Found truth in all, but one; T in twelve thou- 
sand, none. 
God save the king ! — Will no man say, amen ? 
Am I both priest and clerk ? well then, amen. 
God save the king ! although I be not he ; 
And yet, amen, if heaven do think him me. — 
To do what service am I sent for hither ? 

York-. To do that office, of thine own good will. 
Which tired majesty did make thee offer, — 
The resignation of thy state and crown 
To Henry Bolingbroke. 

K. Rich. Give me the crowu : — Here, cousin, 
seize the crown ; 
Here, cousin, on this side my hand; on that 

side thine.*' 
Now is this golden crr)wn like a deep well. 
That owes two buckets fillimr one another; 
The emptier ever dancing in the air. 
The other down, unseen, and full of water : 

t , .1. The qu%rto of ir>08,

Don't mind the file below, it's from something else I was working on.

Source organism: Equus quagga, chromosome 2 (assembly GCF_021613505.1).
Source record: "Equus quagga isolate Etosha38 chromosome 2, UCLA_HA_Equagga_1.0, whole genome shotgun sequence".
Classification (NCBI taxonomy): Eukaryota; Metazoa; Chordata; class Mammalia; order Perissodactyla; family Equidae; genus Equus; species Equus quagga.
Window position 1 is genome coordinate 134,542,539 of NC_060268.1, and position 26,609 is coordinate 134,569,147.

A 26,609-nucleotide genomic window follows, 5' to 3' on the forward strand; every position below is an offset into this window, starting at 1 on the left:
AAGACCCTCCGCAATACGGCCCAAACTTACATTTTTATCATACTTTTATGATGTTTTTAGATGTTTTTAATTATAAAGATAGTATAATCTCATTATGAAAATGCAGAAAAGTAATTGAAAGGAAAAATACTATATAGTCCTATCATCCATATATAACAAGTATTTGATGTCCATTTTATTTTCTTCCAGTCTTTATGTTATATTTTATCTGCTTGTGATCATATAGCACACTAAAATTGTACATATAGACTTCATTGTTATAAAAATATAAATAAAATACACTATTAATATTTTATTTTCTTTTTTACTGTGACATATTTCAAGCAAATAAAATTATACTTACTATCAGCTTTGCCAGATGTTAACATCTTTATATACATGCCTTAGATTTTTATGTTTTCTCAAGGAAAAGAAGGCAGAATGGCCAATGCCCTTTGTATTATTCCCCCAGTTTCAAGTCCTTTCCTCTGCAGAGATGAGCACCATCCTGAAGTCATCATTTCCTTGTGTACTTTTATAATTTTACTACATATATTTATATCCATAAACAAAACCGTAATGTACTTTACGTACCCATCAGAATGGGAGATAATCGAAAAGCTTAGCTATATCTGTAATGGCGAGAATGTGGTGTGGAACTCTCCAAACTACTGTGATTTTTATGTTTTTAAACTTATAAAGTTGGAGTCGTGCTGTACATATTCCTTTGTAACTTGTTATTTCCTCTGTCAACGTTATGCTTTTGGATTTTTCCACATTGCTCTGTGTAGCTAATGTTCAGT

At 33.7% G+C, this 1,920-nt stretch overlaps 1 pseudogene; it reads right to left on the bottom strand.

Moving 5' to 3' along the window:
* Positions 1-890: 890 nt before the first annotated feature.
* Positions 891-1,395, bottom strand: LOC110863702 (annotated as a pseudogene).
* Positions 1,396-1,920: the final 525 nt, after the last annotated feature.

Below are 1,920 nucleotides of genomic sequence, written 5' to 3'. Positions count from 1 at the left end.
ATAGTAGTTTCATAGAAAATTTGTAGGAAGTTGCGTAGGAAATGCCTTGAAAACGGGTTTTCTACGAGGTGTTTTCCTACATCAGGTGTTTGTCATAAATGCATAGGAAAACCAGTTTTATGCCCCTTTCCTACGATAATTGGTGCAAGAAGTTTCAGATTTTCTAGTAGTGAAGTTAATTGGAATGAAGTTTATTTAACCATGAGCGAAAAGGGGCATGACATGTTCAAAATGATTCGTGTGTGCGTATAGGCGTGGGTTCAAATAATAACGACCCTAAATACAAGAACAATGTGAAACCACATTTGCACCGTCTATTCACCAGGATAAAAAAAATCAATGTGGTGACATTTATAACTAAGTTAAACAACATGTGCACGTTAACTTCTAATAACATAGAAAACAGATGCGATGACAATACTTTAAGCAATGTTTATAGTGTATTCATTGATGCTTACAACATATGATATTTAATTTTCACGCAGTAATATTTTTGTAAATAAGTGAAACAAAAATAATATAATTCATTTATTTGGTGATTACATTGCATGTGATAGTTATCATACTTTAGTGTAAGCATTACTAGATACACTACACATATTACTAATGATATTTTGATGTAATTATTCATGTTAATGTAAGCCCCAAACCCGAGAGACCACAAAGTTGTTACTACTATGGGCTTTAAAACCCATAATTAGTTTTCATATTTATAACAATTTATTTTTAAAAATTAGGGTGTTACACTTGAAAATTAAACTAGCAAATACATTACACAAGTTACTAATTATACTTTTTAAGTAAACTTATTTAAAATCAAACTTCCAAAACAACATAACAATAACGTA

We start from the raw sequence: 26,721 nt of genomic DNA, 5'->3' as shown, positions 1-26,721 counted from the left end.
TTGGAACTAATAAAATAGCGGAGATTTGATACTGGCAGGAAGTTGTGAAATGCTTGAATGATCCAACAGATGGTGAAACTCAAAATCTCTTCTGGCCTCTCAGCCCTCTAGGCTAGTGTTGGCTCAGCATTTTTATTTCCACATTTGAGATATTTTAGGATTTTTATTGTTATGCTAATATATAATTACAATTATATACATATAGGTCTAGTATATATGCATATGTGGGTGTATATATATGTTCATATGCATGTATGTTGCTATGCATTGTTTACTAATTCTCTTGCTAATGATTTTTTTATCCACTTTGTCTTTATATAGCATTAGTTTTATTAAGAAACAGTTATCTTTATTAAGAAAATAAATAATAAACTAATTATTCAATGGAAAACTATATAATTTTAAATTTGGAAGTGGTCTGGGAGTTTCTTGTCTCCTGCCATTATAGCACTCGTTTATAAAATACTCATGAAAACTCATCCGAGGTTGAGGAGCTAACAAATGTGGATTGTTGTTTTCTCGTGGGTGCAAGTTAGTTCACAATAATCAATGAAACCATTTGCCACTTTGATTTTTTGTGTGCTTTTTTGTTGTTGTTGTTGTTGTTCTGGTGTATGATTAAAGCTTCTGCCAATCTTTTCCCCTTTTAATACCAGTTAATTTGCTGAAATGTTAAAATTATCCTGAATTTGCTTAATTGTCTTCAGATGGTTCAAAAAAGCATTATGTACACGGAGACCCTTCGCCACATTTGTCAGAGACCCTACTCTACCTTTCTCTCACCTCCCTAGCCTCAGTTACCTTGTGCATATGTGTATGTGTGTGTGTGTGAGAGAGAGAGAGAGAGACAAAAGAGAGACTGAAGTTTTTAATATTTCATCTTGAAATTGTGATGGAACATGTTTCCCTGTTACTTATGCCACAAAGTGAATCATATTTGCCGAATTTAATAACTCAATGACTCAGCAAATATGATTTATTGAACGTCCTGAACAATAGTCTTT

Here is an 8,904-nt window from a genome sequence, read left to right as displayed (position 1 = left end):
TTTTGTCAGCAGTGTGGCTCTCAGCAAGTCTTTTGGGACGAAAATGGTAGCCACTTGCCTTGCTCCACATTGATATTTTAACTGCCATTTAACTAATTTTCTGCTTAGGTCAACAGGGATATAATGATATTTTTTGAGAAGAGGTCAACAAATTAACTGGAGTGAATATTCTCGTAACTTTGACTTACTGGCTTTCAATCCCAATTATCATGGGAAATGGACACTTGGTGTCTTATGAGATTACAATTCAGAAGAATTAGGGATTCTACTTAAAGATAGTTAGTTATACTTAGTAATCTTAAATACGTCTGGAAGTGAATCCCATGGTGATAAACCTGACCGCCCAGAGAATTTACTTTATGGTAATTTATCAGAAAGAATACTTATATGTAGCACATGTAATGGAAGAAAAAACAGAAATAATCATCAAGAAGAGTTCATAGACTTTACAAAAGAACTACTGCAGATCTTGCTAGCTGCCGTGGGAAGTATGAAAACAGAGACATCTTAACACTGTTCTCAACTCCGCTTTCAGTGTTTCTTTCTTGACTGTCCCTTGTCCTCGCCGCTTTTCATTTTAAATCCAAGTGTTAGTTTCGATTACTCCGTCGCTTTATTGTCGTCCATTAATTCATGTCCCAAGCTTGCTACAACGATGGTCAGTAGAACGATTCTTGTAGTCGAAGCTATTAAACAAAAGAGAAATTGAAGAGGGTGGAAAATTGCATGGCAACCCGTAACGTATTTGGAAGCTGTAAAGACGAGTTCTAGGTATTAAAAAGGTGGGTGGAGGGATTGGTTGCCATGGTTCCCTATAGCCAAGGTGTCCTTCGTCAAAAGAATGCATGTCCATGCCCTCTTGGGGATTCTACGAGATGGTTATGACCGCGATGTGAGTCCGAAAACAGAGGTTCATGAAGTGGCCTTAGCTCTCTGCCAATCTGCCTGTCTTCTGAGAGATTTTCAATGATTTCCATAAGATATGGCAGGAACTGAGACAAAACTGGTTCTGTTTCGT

the V ...c passage appears, reads 

thus: — 

•' Oive me the crown. — Srixe the crown. 

Here, cousin, on this side my hand, and on that side yours." 

It appears to us that th-- •- •■•■ n of "here, cousin" i» 

Shak»p<rian; and ihat ' -s not show hi> u&ual 

Judgment in omitting " )< . j\," in the second line. 


Act IV.] 


[Scene I. 

Tliat bucket down, and full of tears, am I, 
Drinking my griefs, whilst you mount up on liigli. 

Boling. 1 thought you had been willing to 

K. Rich. My crown I am, but still my griefs 
arc mine : 
You may my glories and my state depose, 
But not my griefs ; still am I king of those. 

Boling. Part of your cares you give me with 
your crowu. 

K. Rich. Your cares set up do not pluck my 
cares down. 
My care is loss of care, by old care done ; 
Your care is gain of care, by new care won ; 
'I'he cares I give I have, though given away ; 
They tend the crown, yet still with me they stay. 

Boling. Are you contented to resign the 
crown ? 

K. Rich. Ay, no ;— no, ay ;— for I must no- 
thing be ; 
Therefore no, no, for I resign to thee. 
Now mark me how I will undo myself: — 
I give this heavy weight from off my head, 
And this unwieldy sceptre from my hand. 
The pride of kingly sway from out my heart ;